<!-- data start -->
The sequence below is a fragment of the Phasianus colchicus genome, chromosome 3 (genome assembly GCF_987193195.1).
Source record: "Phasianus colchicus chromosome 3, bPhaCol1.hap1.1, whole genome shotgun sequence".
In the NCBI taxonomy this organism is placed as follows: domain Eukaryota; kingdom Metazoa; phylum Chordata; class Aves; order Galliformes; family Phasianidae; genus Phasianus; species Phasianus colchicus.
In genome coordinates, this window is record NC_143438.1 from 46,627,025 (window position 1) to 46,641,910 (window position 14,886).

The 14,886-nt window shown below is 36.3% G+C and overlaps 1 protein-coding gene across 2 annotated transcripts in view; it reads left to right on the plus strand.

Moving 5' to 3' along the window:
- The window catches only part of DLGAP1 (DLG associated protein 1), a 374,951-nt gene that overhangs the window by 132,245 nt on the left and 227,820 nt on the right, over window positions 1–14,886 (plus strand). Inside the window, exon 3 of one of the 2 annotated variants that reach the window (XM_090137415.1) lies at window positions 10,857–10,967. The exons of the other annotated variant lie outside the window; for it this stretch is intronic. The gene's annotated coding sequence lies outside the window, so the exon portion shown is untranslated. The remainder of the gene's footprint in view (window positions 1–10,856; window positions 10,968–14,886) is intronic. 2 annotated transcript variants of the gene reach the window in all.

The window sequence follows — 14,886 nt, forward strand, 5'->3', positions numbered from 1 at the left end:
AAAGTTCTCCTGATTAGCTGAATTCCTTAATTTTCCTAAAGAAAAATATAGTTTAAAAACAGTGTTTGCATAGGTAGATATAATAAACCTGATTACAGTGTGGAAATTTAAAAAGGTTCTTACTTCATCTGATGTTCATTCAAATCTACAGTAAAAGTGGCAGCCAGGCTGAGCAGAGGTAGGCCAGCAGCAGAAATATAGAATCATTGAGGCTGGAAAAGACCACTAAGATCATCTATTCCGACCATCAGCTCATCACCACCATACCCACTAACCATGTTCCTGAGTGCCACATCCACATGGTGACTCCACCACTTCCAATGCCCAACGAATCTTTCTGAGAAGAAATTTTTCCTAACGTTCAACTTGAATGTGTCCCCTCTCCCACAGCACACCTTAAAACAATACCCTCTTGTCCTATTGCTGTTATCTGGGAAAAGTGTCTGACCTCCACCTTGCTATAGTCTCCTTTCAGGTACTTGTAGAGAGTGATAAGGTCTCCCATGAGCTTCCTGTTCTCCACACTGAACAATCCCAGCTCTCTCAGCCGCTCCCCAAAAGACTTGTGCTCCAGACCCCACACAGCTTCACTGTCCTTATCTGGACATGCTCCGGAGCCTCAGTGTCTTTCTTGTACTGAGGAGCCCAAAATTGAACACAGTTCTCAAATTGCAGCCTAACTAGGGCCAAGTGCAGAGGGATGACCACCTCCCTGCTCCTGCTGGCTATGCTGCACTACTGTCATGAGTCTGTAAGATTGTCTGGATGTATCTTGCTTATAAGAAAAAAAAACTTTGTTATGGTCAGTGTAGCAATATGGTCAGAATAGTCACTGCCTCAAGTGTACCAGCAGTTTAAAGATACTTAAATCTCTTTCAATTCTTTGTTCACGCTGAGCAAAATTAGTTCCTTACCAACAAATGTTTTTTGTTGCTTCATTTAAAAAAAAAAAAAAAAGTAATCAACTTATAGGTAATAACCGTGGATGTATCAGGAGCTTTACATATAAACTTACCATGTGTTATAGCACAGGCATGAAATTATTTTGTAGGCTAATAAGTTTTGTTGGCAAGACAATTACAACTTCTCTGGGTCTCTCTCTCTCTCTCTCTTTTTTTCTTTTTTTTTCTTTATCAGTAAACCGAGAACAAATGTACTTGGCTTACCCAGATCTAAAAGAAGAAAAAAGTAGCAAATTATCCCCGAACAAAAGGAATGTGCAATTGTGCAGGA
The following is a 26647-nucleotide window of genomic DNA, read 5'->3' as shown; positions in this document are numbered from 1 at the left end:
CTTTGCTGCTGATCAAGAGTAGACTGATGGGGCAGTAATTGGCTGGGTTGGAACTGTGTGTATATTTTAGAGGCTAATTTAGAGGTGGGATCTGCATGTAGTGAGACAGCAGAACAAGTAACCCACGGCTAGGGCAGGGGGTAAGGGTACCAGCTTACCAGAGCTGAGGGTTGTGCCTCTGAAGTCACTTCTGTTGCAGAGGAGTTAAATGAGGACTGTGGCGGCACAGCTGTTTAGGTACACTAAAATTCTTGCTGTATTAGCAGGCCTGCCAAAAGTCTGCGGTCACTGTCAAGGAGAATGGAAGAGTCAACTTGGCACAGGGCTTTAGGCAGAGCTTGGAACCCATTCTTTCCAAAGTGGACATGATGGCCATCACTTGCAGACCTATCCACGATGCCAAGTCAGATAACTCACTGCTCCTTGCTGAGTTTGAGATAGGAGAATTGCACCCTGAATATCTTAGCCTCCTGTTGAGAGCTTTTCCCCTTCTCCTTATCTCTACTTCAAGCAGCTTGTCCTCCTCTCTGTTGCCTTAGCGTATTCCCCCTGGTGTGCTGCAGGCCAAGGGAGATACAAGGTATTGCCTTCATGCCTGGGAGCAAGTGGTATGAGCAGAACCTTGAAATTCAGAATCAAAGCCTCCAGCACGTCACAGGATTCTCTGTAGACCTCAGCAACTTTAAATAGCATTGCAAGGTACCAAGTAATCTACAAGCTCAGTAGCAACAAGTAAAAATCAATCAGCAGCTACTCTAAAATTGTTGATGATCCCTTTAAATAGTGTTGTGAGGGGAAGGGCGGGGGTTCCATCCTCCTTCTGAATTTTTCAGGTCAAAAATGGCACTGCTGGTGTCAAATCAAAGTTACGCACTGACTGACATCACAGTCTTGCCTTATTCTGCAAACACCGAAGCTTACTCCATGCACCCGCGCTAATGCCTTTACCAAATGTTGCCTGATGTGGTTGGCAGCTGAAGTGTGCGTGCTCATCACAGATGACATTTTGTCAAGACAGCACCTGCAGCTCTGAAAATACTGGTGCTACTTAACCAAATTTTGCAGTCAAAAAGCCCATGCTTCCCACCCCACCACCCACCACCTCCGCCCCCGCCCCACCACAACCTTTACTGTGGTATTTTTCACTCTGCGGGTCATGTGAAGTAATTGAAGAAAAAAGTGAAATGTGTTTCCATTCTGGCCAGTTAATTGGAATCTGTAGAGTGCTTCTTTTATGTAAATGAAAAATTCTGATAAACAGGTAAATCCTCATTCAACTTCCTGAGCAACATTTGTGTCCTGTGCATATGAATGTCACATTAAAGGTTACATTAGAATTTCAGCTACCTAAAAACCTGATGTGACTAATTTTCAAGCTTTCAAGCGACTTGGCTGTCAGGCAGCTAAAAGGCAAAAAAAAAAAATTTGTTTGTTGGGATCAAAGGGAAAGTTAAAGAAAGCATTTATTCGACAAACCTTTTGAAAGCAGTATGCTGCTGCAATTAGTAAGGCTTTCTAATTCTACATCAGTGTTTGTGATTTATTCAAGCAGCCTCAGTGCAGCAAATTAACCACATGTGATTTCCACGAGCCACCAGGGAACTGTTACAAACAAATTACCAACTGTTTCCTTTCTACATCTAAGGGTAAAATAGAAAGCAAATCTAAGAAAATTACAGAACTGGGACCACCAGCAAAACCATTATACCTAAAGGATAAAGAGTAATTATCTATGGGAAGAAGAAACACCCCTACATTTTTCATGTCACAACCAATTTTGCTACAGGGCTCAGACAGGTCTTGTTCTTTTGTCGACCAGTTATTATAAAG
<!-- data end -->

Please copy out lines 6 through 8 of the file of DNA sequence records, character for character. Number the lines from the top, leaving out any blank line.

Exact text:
Moving 5' to 3' along the window:
- The window catches only part of DLGAP1 (DLG associated protein 1), a 374,951-nt gene that overhangs the window by 132,245 nt on the left and 227,820 nt on the right, over window positions 1–14,886 (plus strand). Inside the window, exon 3 of one of the 2 annotated variants that reach the window (XM_090137415.1) lies at window positions 10,857–10,967. The exons of the other annotated variant lie outside the window; for it this stretch is intronic. The gene's annotated coding sequence lies outside the window, so the exon portion shown is untranslated. The remainder of the gene's footprint in view (window positions 1–10,856; window positions 10,968–14,886) is intronic. 2 annotated transcript variants of the gene reach the window in all.

The window sequence follows — 14,886 nt, forward strand, 5'->3', positions numbered from 1 at the left end: